GeoTIFF
IDA
GeoTIFF
IDA
GeoTIFF
Number of months with temperature exceeding 10°C IDA
GeoTIFF
IDA
GeoTIFF
IDA
GeoTIFF
IDA
GeoTIFF
All as csv (700kb) csv csv csv csv

Aridity and Continentality

From the variety of existing indices to quantify aridity and continentality we only provide the aridity index of De Martonne (1926) and the continentality index of Gorczynski (1920). Aridity indices provide a simple way to express the ratio of precipitation to evaporation. Since evaporation is rarely observed it is a common tradition to approximate it. In the approximation by De Martonne evaporation is set to mean annual temperature TA in °C +10. The aridity index of De Martonne AM is therefore defined as the ratio of the annual precipitation sum PA in mm and the annual mean Temperature in °C +10. It is obvious that one disadvantage of this definition is that the equation has a pole at –10°C where the index is undefined. Lower temperatures lead automatically to negative indices. One may argue that the whole concept of aridity/humidity may not make much sense in cold regions. However, since we draw global maps we have to deal with this problem. In order to use the index world wide we define

Note that the higher this coefficient is, the higher is the precipitation compared to evaporation and thus the less arid is the climate. This means that by definition a high aridity index means a humid climate while a low aridity index means an arid climate. The following map shows the aridity index for the 50 year period from 1951 to 2000 based on temperature data of the CRU and precipitation data from GPCC VASClimO. It can be downloaded as a bitmap here.

Aridity index period 1951-2000

The continentality index of Gorczynski KG is a simple but efficient way to estimate the influence of the ocean on the local climate. The index depends linearly on the annual temperature amplitude A (difference of monthly mean temperature of warmest and coldest month). However, A not only depends on the strength of the influence of the ocean but also on the annual cycle of incoming solar radiation. Since the amplitude of the annual cycle of incoming solar radiation depends on latitude, with a maximum in the polar regions, the inverse of the sine of the latitude gets in as well. The definition in the version of Gorczynski is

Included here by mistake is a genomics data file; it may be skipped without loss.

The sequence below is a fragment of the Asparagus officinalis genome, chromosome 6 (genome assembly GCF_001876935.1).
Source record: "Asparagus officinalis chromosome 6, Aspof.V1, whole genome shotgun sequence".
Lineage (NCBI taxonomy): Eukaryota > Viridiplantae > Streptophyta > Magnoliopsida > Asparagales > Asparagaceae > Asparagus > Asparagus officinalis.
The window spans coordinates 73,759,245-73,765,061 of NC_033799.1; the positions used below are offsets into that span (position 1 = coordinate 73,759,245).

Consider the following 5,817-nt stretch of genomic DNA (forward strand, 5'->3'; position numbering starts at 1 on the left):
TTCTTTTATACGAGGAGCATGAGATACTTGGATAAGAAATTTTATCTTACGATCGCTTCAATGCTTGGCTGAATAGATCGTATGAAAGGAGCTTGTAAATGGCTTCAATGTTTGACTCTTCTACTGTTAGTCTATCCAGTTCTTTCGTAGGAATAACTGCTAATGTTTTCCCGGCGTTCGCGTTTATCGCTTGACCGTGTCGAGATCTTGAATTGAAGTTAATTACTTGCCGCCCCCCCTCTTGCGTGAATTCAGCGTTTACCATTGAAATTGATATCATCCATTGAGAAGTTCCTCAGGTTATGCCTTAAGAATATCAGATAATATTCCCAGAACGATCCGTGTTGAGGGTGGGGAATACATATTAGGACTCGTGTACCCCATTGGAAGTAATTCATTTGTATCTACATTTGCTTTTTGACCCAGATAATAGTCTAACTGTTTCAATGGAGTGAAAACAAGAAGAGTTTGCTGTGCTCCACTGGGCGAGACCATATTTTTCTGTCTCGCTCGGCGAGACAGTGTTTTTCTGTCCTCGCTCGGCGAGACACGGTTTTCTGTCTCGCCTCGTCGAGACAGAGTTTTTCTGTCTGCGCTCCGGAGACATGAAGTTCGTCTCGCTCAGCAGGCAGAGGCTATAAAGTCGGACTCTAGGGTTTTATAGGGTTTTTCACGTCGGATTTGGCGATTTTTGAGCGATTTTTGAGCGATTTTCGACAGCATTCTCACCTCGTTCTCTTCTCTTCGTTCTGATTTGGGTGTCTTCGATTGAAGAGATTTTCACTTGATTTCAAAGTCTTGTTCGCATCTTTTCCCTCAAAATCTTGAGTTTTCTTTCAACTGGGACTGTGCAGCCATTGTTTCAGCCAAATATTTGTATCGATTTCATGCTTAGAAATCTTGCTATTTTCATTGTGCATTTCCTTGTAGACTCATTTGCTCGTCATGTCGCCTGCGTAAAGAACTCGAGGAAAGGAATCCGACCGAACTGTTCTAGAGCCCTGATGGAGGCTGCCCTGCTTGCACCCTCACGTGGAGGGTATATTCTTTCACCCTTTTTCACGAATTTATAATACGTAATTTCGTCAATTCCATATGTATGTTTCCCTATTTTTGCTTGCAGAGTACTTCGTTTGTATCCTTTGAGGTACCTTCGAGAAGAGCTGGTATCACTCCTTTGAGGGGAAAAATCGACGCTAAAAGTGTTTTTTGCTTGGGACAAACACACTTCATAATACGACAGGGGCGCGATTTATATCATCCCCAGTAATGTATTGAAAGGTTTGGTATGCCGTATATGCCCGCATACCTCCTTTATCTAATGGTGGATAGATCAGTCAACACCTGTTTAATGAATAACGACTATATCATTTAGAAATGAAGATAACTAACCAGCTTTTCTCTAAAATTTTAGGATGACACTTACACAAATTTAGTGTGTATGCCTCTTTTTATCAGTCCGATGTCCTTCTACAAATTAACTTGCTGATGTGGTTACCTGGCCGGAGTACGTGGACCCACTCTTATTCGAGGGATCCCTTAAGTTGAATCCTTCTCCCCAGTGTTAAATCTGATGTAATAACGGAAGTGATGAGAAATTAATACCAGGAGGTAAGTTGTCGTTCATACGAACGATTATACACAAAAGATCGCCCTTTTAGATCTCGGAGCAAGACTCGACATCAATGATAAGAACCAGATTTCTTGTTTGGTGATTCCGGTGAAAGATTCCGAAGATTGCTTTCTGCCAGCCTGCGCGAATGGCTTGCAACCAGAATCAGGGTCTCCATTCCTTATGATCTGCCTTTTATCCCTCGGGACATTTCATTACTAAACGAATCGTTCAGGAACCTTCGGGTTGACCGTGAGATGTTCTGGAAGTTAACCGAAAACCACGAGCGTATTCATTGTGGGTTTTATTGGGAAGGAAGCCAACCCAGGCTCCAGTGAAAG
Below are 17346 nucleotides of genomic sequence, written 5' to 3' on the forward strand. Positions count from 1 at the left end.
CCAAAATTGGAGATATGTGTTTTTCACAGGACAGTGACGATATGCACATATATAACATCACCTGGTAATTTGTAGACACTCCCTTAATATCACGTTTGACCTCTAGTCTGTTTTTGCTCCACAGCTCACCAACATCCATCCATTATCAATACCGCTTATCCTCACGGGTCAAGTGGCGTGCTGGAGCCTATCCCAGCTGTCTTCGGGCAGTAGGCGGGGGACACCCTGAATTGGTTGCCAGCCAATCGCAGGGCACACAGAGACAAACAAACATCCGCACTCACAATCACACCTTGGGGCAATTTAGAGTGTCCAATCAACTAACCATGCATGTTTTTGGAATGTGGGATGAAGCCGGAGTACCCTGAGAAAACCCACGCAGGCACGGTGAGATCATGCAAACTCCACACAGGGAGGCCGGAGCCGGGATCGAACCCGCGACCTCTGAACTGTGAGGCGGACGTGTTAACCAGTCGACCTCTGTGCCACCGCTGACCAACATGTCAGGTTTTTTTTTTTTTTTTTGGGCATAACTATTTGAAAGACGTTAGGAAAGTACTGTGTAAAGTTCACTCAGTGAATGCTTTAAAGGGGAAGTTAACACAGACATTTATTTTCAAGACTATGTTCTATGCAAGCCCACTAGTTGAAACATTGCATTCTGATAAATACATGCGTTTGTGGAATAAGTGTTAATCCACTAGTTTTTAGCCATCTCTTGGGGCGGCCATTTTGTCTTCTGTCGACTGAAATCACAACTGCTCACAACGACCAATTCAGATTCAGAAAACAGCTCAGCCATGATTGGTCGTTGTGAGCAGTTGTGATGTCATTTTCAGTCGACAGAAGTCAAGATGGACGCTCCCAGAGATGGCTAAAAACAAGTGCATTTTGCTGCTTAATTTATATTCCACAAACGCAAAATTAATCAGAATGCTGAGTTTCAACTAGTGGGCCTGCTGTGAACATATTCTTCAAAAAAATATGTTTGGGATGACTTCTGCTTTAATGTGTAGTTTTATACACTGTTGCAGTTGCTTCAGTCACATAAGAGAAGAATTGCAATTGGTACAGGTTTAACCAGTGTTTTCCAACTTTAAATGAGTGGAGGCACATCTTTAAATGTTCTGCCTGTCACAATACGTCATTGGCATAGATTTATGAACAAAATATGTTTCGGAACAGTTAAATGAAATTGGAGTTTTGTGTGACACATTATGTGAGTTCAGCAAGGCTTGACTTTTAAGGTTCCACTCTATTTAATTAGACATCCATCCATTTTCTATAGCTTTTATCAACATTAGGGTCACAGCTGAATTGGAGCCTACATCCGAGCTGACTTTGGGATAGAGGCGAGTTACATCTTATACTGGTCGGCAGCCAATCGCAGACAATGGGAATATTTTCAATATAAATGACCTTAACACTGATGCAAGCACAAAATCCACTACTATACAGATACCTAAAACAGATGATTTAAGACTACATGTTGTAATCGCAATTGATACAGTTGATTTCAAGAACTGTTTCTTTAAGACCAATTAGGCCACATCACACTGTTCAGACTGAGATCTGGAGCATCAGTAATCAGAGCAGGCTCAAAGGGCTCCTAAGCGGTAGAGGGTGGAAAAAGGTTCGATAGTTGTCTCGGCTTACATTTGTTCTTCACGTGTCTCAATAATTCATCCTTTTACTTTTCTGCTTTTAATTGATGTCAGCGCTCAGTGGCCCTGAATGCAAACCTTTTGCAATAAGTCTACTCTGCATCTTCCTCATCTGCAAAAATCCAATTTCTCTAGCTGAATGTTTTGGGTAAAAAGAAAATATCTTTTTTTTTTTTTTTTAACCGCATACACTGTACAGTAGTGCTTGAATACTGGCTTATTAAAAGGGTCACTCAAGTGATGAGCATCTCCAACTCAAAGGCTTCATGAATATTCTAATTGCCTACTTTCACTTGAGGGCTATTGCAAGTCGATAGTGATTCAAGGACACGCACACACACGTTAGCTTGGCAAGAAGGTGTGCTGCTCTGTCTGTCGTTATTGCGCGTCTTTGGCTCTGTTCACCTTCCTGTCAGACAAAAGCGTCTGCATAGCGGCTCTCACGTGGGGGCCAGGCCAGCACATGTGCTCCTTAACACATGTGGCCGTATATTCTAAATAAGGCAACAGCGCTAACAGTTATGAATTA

This original equation comes with some drawbacks. Since the sine approaches zero as the latitude approaches the equator, the values close to the equator tend to infinity. At the equator the definition breaks down. We therefore suggest not using the index values within a latitude range of plus/minus 10 degrees. In order to apply the definition also to the southern hemisphere we use the absolute of the latitude instead of the latitude itself. The following map shows the continentality index for the 50 year period from 1951 to 2000 based on temperature data of the CRU. It can be downloaded as a bitmap here.

Continentality index period 1951-2000

Download colour tables for IDA images of De Martonne aridity index and of Gorczynski continentality index here.

Download this file as pdf.

References

Beck, C., J. Grieser and B. Rudolf, 2005: A New Monthly Precipitation Climatology for the Global Land Areas for the Period 1951 to 2000. Klimastatusbericht 2004, 181-190, DWD. [pdf]

De Martonne, E. (1941) : Nouvelle carte mondiale de l’indice s’aridité. Météorol. 1941, 3-26.

Gorczynski, W. (1920) : Sur le calcul du degré de continentalisme et son application dans la climatologie. Geogr. Annaler 2, 324-331.

Mitchell, T., and P. Jones, 2005: An improved method of constructing a database of monthly climate observations and associated high-resolution grids. Int. J. Climatol., 25, 693-712. http://www.cru.uea.ac.uk/

Rudolf, B., C. Beck, J. Grieser, U. Schneider, 2005: Global Precipitation Analysis Products of the GPCC. Internet publication at http://gpcc.dwd.de/ [pdf]


  Home |  About |  References |  Links |  Contacts |  NRC |  NR |   
  Comments? Please contact us